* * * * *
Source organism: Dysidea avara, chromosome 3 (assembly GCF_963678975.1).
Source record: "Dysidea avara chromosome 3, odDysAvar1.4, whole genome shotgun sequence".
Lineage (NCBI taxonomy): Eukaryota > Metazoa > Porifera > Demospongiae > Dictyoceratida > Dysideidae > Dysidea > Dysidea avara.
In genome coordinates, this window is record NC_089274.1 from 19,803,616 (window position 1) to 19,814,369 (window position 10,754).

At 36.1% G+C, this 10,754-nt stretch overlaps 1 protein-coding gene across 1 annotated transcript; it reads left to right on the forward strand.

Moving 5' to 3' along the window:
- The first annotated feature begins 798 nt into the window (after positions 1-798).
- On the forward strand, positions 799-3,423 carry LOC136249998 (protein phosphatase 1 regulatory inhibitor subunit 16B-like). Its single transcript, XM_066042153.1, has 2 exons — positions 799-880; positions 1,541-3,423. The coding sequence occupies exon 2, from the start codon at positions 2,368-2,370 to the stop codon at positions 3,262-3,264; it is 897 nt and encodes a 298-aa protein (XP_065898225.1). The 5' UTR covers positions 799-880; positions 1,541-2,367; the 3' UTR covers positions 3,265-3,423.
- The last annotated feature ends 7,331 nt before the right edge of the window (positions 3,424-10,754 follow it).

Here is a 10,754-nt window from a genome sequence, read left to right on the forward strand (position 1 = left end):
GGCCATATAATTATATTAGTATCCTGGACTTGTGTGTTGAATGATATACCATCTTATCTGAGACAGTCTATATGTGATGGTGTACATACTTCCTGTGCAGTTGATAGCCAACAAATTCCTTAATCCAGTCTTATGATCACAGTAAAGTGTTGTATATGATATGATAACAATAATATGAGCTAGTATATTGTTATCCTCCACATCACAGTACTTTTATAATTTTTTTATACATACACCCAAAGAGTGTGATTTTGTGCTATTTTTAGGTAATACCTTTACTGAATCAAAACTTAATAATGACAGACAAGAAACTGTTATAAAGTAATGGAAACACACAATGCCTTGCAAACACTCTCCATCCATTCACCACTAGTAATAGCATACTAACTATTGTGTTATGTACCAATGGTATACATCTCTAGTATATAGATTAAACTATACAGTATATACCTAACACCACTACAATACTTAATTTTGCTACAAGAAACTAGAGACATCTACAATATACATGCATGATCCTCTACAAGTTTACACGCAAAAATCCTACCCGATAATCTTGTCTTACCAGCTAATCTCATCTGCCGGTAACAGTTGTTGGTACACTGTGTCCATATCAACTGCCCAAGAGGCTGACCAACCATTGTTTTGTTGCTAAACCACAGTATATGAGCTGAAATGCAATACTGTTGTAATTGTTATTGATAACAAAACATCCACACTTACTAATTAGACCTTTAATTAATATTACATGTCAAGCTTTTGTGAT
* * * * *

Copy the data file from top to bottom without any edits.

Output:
Source organism: Dysidea avara, chromosome 3 (assembly GCF_963678975.1).
Source record: "Dysidea avara chromosome 3, odDysAvar1.4, whole genome shotgun sequence".
Lineage (NCBI taxonomy): Eukaryota > Metazoa > Porifera > Demospongiae > Dictyoceratida > Dysideidae > Dysidea > Dysidea avara.
In genome coordinates, this window is record NC_089274.1 from 19,803,616 (window position 1) to 19,814,369 (window position 10,754).

At 36.1% G+C, this 10,754-nt stretch overlaps 1 protein-coding gene across 1 annotated transcript; it reads left to right on the forward strand.

Moving 5' to 3' along the window:
- The first annotated feature begins 798 nt into the window (after positions 1-798).
- On the forward strand, positions 799-3,423 carry LOC136249998 (protein phosphatase 1 regulatory inhibitor subunit 16B-like). Its single transcript, XM_066042153.1, has 2 exons — positions 799-880; positions 1,541-3,423. The coding sequence occupies exon 2, from the start codon at positions 2,368-2,370 to the stop codon at positions 3,262-3,264; it is 897 nt and encodes a 298-aa protein (XP_065898225.1). The 5' UTR covers positions 799-880; positions 1,541-2,367; the 3' UTR covers positions 3,265-3,423.
- The last annotated feature ends 7,331 nt before the right edge of the window (positions 3,424-10,754 follow it).

Here is a 10,754-nt window from a genome sequence, read left to right on the forward strand (position 1 = left end):
GGCCATATAATTATATTAGTATCCTGGACTTGTGTGTTGAATGATATACCATCTTATCTGAGACAGTCTATATGTGATGGTGTACATACTTCCTGTGCAGTTGATAGCCAACAAATTCCTTAATCCAGTCTTATGATCACAGTAAAGTGTTGTATATGATATGATAACAATAATATGAGCTAGTATATTGTTATCCTCCACATCACAGTACTTTTATAATTTTTTTATACATACACCCAAAGAGTGTGATTTTGTGCTATTTTTAGGTAATACCTTTACTGAATCAAAACTTAATAATGACAGACAAGAAACTGTTATAAAGTAATGGAAACACACAATGCCTTGCAAACACTCTCCATCCATTCACCACTAGTAATAGCATACTAACTATTGTGTTATGTACCAATGGTATACATCTCTAGTATATAGATTAAACTATACAGTATATACCTAACACCACTACAATACTTAATTTTGCTACAAGAAACTAGAGACATCTACAATATACATGCATGATCCTCTACAAGTTTACACGCAAAAATCCTACCCGATAATCTTGTCTTACCAGCTAATCTCATCTGCCGGTAACAGTTGTTGGTACACTGTGTCCATATCAACTGCCCAAGAGGCTGACCAACCATTGTTTTGTTGCTAAACCACAGTATATGAGCTGAAATGCAATACTGTTGTAATTGTTATTGATAACAAAACATCCACACTTACTAATTAGACCTTTAATTAATATTACATGTCAAGCTTTTGTGAT